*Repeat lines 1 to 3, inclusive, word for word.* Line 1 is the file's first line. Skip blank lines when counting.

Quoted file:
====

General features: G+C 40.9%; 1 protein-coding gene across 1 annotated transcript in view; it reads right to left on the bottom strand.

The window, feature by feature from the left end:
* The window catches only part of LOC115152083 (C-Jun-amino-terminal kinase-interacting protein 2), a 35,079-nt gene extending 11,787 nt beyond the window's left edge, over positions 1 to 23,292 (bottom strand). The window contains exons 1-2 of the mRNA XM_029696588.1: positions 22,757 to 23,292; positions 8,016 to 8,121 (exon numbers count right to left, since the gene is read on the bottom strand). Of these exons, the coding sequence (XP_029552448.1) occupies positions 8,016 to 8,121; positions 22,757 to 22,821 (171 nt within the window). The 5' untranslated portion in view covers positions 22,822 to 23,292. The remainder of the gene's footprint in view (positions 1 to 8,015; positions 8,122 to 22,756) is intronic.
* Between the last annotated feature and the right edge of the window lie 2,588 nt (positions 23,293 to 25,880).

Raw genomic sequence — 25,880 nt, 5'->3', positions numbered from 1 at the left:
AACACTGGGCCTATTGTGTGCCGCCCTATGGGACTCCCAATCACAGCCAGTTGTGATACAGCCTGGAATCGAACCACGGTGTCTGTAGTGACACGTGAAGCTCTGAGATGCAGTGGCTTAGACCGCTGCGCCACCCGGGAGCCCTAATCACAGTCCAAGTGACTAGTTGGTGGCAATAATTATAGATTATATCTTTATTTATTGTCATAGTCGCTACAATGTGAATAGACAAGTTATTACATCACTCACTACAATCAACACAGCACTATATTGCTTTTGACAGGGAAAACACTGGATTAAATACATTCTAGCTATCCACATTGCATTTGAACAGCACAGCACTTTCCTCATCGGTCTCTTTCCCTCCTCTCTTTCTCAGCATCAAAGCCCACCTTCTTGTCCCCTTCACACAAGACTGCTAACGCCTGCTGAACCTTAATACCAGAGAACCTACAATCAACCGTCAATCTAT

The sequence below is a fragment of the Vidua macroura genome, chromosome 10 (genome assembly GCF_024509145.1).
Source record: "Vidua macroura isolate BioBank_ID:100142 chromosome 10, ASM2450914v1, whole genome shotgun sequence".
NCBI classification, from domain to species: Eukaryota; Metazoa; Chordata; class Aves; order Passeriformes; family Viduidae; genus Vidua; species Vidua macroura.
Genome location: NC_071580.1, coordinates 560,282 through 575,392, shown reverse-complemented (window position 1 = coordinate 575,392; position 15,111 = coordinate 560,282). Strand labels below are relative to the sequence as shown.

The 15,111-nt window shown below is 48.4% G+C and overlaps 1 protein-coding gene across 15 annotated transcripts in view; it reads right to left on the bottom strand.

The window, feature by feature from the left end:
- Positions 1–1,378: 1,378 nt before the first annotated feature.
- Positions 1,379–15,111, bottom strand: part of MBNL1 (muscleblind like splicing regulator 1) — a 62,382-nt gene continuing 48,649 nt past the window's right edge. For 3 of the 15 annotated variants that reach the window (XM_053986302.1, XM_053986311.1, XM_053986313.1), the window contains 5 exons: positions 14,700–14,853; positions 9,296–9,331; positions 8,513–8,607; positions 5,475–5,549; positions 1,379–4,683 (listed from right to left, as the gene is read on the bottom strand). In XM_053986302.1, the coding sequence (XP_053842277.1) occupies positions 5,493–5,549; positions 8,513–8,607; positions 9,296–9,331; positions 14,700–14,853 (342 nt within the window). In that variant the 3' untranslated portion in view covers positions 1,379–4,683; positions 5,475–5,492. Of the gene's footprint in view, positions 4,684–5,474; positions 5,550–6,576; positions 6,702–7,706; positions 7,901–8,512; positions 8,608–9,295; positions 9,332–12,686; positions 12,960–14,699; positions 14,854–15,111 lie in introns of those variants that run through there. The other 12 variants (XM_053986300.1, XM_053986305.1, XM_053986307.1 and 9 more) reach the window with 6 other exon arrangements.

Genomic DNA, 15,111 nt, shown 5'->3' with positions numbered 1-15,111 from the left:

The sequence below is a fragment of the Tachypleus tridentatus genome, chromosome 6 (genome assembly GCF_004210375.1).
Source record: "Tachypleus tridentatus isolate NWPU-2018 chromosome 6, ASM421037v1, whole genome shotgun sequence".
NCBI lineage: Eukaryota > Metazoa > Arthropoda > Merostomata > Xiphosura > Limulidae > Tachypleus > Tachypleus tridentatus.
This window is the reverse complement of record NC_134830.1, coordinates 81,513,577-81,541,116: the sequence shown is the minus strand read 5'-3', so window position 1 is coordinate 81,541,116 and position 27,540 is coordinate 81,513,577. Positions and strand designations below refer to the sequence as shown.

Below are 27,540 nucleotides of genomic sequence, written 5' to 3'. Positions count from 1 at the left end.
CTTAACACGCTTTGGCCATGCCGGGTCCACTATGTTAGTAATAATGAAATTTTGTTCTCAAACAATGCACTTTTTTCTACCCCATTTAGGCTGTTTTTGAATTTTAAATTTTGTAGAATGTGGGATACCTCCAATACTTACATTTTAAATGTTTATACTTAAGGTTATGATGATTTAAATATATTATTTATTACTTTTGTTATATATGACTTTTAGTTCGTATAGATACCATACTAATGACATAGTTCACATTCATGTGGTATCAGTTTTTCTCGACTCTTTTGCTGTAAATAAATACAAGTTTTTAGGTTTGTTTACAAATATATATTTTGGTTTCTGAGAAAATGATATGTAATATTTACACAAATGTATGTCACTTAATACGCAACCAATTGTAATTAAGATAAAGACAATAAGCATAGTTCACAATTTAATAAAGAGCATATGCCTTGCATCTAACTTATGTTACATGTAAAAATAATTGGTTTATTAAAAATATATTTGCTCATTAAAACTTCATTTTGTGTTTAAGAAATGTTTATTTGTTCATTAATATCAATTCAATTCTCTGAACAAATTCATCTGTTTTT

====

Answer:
General features: G+C 40.9%; 1 protein-coding gene across 1 annotated transcript in view; it reads right to left on the bottom strand.

The window, feature by feature from the left end:
* The window catches only part of LOC115152083 (C-Jun-amino-terminal kinase-interacting protein 2), a 35,079-nt gene extending 11,787 nt beyond the window's left edge, over positions 1 to 23,292 (bottom strand). The window contains exons 1-2 of the mRNA XM_029696588.1: positions 22,757 to 23,292; positions 8,016 to 8,121 (exon numbers count right to left, since the gene is read on the bottom strand). Of these exons, the coding sequence (XP_029552448.1) occupies positions 8,016 to 8,121; positions 22,757 to 22,821 (171 nt within the window). The 5' untranslated portion in view covers positions 22,822 to 23,292. The remainder of the gene's footprint in view (positions 1 to 8,015; positions 8,122 to 22,756) is intronic.